Why is Your Tomato Plant Wilting? Common Causes and Solutions

Why is Your Tomato Plant Wilting? Common Causes and Solutions

Lack of Water

The most common reason your tomato plants are wilting is simply a lack of water. Tomato plants have relatively shallow root systems and need steady moisture to thrive. Check the soil around your plants – if it is dry 2 inches or more below the surface, your plants are likely wilting due to thirst.

The solution is to water your tomato plants deeply but infrequently. Train yourself to water when the top 2 inches of soil is dry, and then soak the entire root zone. Use soaker hoses, drip irrigation, or a watering can for targeted watering.

The key point here is that tomatoes have shallow roots so they need regular watering to avoid drought stress.

When soils dry out more than 2 inches below the surface, tomato plants will start to droop and wilt. To fix this, you must water deeply but infrequently. Only water when the top 2 inches of soil is dry. Watering until the entire root zone is soaked will encourage tomatoes to grow deeper roots that can access water reserves.

Use targeted watering methods like soaker hoses, drip irrigation tubes or a watering can placed at the base of plants. Broadcasting water over the whole garden wastes water and leads to shallow roots. The aim is to get water directly into the soil where the roots can access it.


  • Lack of water is a key cause of tomato wilting

  • Tomatoes need regular watering due to shallow roots

  • Water deeply but infrequently, only when the top 2 inches of soil is dry

  • Targeted watering methods encourage deeper root growth

  • Thoroughly soak wilted plants and transition to less frequent, deep watering

This will encourage your tomato plants to develop a deeper root system to search for water on their own.


Extreme Heat

During very hot weather, tomato plants can wilt rapidly even if the soil is still moist. The plants simply lose water faster than their roots can replenish it. You'll likely see the lower, older leaves wilting first during a heat-induced event.

The best solutions are to provide shade and increase air circulation around your plants. Erect a shade cloth over the plants or move pots into the shade during the hottest parts of the day.

The key point here is reducing water loss and temperature around the plants. To fix heat-induced wilting, provide shade using a cloth or by moving pots to a shaded area during the hottest parts of the day. Trim excess leaves to increase air circulation and reduce moisture loss.

Watering in the morning instead of the evening can also help. Morning water allows some of the moisture to evaporate from the soil during the cooler parts of the day.


  • Heat-induced wilting occurs when plants lose water faster than roots can replace it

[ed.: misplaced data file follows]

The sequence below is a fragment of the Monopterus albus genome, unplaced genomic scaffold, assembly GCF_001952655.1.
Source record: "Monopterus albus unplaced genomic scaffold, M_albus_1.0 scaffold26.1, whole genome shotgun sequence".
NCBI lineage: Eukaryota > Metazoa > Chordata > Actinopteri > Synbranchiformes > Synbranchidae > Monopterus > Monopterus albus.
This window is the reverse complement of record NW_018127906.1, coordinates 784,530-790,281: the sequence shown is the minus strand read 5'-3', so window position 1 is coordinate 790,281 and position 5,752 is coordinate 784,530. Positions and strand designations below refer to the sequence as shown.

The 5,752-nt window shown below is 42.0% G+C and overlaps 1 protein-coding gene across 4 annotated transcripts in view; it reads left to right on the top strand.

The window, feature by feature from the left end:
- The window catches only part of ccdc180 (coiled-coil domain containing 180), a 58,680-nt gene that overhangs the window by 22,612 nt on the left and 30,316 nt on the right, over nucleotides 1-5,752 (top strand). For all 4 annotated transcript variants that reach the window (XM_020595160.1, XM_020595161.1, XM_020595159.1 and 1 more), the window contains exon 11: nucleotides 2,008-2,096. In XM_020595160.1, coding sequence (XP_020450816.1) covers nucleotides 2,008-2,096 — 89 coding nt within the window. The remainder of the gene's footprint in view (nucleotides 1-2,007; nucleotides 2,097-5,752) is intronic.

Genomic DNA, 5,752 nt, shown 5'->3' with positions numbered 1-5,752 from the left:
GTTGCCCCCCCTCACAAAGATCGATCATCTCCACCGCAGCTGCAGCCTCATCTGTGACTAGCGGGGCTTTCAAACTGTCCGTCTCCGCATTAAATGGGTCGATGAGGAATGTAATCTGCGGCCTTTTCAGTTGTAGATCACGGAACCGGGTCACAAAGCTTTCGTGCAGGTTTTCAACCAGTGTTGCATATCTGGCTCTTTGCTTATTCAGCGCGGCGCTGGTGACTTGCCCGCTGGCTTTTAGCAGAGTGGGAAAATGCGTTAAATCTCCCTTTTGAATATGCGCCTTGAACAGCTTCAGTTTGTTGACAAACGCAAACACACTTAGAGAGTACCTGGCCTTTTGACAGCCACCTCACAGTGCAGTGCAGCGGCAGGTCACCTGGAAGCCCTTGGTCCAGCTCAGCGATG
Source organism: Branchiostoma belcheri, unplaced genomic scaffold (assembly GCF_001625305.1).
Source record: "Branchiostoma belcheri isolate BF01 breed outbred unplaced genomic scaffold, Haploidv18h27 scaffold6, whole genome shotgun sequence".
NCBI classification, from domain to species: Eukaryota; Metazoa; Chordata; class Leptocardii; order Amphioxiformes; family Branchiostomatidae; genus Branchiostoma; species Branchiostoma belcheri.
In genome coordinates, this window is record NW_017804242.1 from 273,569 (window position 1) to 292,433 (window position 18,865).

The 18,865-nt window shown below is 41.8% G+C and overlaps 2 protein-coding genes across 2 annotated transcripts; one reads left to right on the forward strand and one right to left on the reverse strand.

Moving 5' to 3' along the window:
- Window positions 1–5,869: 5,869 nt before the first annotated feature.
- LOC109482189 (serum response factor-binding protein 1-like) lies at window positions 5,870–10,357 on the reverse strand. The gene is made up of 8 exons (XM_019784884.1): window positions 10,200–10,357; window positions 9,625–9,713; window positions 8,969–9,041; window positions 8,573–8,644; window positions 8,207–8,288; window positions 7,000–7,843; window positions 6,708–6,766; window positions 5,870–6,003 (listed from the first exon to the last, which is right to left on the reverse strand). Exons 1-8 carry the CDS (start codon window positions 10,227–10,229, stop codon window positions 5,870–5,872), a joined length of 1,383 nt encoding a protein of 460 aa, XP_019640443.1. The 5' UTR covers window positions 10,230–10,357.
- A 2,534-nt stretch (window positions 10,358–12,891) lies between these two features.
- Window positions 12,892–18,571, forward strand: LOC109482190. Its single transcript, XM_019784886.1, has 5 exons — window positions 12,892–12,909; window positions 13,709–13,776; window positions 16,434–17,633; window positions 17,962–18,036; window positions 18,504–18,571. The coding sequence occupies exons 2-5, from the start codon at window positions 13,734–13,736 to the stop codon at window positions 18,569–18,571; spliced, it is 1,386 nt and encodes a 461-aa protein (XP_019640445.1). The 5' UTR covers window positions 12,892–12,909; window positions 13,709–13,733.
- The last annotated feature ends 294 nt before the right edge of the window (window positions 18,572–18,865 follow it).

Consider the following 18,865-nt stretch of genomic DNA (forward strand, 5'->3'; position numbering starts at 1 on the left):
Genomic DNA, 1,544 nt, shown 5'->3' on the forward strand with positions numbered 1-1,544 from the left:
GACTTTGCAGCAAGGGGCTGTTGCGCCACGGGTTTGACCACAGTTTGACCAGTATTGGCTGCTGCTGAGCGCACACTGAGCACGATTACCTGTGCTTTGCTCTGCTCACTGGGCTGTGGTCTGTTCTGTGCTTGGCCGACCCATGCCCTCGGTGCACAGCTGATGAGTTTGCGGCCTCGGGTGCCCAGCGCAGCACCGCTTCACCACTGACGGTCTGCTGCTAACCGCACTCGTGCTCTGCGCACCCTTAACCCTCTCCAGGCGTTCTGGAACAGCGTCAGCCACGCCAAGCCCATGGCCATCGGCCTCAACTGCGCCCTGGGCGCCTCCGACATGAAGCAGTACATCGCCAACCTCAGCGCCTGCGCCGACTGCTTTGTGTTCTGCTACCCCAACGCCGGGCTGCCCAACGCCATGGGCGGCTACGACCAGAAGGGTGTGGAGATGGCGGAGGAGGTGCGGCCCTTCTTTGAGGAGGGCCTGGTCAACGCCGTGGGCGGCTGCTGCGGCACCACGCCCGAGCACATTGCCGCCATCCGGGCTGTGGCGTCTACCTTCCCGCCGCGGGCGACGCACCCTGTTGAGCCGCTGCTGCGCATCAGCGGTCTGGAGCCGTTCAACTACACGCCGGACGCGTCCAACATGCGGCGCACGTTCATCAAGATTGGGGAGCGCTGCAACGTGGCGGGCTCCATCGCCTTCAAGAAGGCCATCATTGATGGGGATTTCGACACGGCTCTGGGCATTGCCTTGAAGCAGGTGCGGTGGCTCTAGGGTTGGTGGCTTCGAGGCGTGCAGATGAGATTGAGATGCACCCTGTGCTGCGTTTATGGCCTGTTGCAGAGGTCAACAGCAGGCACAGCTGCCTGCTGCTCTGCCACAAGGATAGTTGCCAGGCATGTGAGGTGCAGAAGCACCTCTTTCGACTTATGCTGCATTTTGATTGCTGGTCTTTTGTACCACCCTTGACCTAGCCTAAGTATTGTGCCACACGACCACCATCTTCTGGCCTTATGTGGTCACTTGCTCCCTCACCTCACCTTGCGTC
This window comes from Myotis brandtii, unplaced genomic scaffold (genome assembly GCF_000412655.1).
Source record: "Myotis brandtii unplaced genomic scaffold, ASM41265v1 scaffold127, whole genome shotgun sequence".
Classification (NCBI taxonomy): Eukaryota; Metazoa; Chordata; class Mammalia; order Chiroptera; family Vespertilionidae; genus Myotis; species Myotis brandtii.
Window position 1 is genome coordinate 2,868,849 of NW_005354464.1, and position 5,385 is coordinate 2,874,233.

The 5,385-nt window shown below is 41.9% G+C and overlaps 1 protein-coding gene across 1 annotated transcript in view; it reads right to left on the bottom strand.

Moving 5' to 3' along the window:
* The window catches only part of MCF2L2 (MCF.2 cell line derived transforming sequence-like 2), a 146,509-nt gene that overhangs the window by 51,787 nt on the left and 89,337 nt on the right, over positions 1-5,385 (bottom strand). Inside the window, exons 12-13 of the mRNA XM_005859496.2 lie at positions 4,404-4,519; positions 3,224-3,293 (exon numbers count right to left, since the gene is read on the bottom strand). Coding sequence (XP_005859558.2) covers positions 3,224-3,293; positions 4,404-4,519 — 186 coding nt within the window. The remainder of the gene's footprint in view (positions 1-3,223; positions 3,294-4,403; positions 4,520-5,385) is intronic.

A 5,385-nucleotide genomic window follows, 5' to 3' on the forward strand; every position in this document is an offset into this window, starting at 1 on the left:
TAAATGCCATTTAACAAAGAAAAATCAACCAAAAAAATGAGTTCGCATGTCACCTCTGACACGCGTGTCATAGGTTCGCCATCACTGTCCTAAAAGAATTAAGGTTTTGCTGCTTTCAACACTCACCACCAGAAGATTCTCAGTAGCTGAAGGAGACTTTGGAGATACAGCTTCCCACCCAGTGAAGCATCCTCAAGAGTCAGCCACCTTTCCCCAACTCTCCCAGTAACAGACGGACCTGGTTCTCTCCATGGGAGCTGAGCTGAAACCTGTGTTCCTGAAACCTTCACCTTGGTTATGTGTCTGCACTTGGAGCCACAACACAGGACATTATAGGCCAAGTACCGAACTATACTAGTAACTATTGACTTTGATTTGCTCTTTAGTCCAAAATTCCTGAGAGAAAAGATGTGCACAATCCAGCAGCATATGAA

• Reduce water loss and temperature around plants

  • Provide shade and increase air circulation

  • Water in the morning to avoid warming the soil


Insect Damage or Disease

Check the undersides of leaves and main stems for signs of insect damage like spider mites, aphids, or flea beetles. Larvae from certain insects also tunnel into stems, causing wilt. Scan for lesions, spots, or mildew growth that indicate a fungal or bacterial disease attacking the roots or stems.

If you suspect insects or diseases as the culprit, take preventative actions like removing affected parts and using organic pesticides. Contact a local extension office for specialist advice on how to rescue your wilted tomato plants.

With prompt action and care, you can usually revive tomato plants suffering from wilting and get them back on the path to fruitfulness. Be patient, monitor conditions closely and adjust your watering and care to match the needs of your plants. With a little TLC, even stressed tomato plants can make a full recovery.



Q: Why are the lower leaves on my tomato plant wilting?

A: The lower, older leaves are often the first to wilt when plants experience heat or drought stress. Check soil moisture and consider providing shade.

Q: How often should I water my tomato plants?

A: Water deeply but infrequently, only when the top 2 inches of soil are dry. This encourages deeper root growth. Most tomato plants need water every 3 to 5 days during the growing season, but timing depends on soil type, temperature, and plant size.

Q: My tomato plant wilted and then perked back up. Is that okay?

A: This is a common symptom of temporary drought stress. As long as the plant fully recovers after rewatering and shows no signs of permanent damage, it is likely fine. Monitor it closely for any ongoing wilting that does not improve.

Q: Can wilted tomato plants recover?

A: Yes, with proper care most wilted tomato plants can recover and continue flowering/fruiting. The key is identifying and addressing the cause of wilting, such as lack of water, heat stress or insects/disease. Remove any dead or damaged leaves and give the plant optimal growing conditions going forward.

Q: My tomato plant has been wilted for days. Is it a goner?

A: If a tomato plant has been wilted without improvement for several days, it is likely suffering from severe drought stress, root damage or disease. You can try thoroughly watering and improving growing conditions, removing any damage. But if the plant does not begin to perk up within a day or two, it may not recover and you may need to remove and replace it.

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